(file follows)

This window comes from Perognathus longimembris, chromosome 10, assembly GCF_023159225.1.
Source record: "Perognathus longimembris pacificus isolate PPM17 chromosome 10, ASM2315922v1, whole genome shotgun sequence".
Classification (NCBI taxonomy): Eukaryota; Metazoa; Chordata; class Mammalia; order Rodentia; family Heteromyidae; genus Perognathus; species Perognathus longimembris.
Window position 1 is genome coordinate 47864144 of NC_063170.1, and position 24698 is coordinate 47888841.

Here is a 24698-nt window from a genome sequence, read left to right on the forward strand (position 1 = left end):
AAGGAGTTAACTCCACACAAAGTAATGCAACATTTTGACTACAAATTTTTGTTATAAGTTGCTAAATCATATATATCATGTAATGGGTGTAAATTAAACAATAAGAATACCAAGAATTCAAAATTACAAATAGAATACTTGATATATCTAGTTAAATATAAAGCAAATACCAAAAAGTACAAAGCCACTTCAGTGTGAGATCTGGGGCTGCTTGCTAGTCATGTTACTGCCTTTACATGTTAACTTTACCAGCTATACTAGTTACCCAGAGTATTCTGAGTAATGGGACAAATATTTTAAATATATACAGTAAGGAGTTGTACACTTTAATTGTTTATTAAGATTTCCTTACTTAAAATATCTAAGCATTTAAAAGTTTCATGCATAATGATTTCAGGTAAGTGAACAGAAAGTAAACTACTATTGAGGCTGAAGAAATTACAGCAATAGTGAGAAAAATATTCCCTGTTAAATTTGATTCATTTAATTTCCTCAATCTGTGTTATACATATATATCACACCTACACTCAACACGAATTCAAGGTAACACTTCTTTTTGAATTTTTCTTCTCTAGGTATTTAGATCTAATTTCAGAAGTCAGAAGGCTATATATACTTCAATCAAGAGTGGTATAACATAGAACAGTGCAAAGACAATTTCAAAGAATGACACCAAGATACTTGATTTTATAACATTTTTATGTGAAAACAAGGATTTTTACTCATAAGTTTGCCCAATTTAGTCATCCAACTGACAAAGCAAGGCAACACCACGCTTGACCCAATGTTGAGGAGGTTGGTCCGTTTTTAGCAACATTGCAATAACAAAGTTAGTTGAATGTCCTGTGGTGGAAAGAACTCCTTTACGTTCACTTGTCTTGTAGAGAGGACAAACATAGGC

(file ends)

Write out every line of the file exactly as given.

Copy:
This window comes from Perognathus longimembris, chromosome 10, assembly GCF_023159225.1.
Source record: "Perognathus longimembris pacificus isolate PPM17 chromosome 10, ASM2315922v1, whole genome shotgun sequence".
Classification (NCBI taxonomy): Eukaryota; Metazoa; Chordata; class Mammalia; order Rodentia; family Heteromyidae; genus Perognathus; species Perognathus longimembris.
Window position 1 is genome coordinate 47864144 of NC_063170.1, and position 24698 is coordinate 47888841.

Here is a 24698-nt window from a genome sequence, read left to right on the forward strand (position 1 = left end):
AAGGAGTTAACTCCACACAAAGTAATGCAACATTTTGACTACAAATTTTTGTTATAAGTTGCTAAATCATATATATCATGTAATGGGTGTAAATTAAACAATAAGAATACCAAGAATTCAAAATTACAAATAGAATACTTGATATATCTAGTTAAATATAAAGCAAATACCAAAAAGTACAAAGCCACTTCAGTGTGAGATCTGGGGCTGCTTGCTAGTCATGTTACTGCCTTTACATGTTAACTTTACCAGCTATACTAGTTACCCAGAGTATTCTGAGTAATGGGACAAATATTTTAAATATATACAGTAAGGAGTTGTACACTTTAATTGTTTATTAAGATTTCCTTACTTAAAATATCTAAGCATTTAAAAGTTTCATGCATAATGATTTCAGGTAAGTGAACAGAAAGTAAACTACTATTGAGGCTGAAGAAATTACAGCAATAGTGAGAAAAATATTCCCTGTTAAATTTGATTCATTTAATTTCCTCAATCTGTGTTATACATATATATCACACCTACACTCAACACGAATTCAAGGTAACACTTCTTTTTGAATTTTTCTTCTCTAGGTATTTAGATCTAATTTCAGAAGTCAGAAGGCTATATATACTTCAATCAAGAGTGGTATAACATAGAACAGTGCAAAGACAATTTCAAAGAATGACACCAAGATACTTGATTTTATAACATTTTTATGTGAAAACAAGGATTTTTACTCATAAGTTTGCCCAATTTAGTCATCCAACTGACAAAGCAAGGCAACACCACGCTTGACCCAATGTTGAGGAGGTTGGTCCGTTTTTAGCAACATTGCAATAACAAAGTTAGTTGAATGTCCTGTGGTGGAAAGAACTCCTTTACGTTCACTTGTCTTGTAGAGAGGACAAACATAGGC